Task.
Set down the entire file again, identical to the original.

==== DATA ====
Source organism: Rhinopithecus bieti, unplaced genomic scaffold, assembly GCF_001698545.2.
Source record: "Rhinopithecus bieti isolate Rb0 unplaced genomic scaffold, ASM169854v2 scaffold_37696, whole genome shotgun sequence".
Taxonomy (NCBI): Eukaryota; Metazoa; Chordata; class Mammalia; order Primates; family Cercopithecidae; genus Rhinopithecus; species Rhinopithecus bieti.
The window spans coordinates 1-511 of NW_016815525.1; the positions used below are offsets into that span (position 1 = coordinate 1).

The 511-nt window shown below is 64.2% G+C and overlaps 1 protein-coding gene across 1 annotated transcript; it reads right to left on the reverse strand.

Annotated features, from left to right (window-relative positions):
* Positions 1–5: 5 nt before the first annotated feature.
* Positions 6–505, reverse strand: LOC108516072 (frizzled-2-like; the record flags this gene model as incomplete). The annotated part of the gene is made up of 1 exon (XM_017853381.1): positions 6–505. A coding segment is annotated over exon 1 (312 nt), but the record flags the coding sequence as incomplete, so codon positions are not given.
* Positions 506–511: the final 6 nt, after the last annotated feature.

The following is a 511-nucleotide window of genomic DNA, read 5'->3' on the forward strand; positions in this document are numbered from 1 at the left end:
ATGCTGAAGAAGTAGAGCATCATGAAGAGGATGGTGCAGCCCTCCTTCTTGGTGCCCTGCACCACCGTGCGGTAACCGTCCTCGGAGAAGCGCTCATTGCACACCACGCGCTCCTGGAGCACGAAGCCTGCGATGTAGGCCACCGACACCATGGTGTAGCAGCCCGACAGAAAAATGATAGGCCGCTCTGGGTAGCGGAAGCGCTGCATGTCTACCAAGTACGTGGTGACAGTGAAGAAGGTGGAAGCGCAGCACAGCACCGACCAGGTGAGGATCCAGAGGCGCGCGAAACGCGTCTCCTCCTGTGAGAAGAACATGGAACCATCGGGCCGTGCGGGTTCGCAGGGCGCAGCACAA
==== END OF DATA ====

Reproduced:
Source organism: Rhinopithecus bieti, unplaced genomic scaffold, assembly GCF_001698545.2.
Source record: "Rhinopithecus bieti isolate Rb0 unplaced genomic scaffold, ASM169854v2 scaffold_37696, whole genome shotgun sequence".
Taxonomy (NCBI): Eukaryota; Metazoa; Chordata; class Mammalia; order Primates; family Cercopithecidae; genus Rhinopithecus; species Rhinopithecus bieti.
The window spans coordinates 1-511 of NW_016815525.1; the positions used below are offsets into that span (position 1 = coordinate 1).

The 511-nt window shown below is 64.2% G+C and overlaps 1 protein-coding gene across 1 annotated transcript; it reads right to left on the reverse strand.

Annotated features, from left to right (window-relative positions):
* Positions 1–5: 5 nt before the first annotated feature.
* Positions 6–505, reverse strand: LOC108516072 (frizzled-2-like; the record flags this gene model as incomplete). The annotated part of the gene is made up of 1 exon (XM_017853381.1): positions 6–505. A coding segment is annotated over exon 1 (312 nt), but the record flags the coding sequence as incomplete, so codon positions are not given.
* Positions 506–511: the final 6 nt, after the last annotated feature.

The following is a 511-nucleotide window of genomic DNA, read 5'->3' on the forward strand; positions in this document are numbered from 1 at the left end:
ATGCTGAAGAAGTAGAGCATCATGAAGAGGATGGTGCAGCCCTCCTTCTTGGTGCCCTGCACCACCGTGCGGTAACCGTCCTCGGAGAAGCGCTCATTGCACACCACGCGCTCCTGGAGCACGAAGCCTGCGATGTAGGCCACCGACACCATGGTGTAGCAGCCCGACAGAAAAATGATAGGCCGCTCTGGGTAGCGGAAGCGCTGCATGTCTACCAAGTACGTGGTGACAGTGAAGAAGGTGGAAGCGCAGCACAGCACCGACCAGGTGAGGATCCAGAGGCGCGCGAAACGCGTCTCCTCCTGTGAGAAGAACATGGAACCATCGGGCCGTGCGGGTTCGCAGGGCGCAGCACAA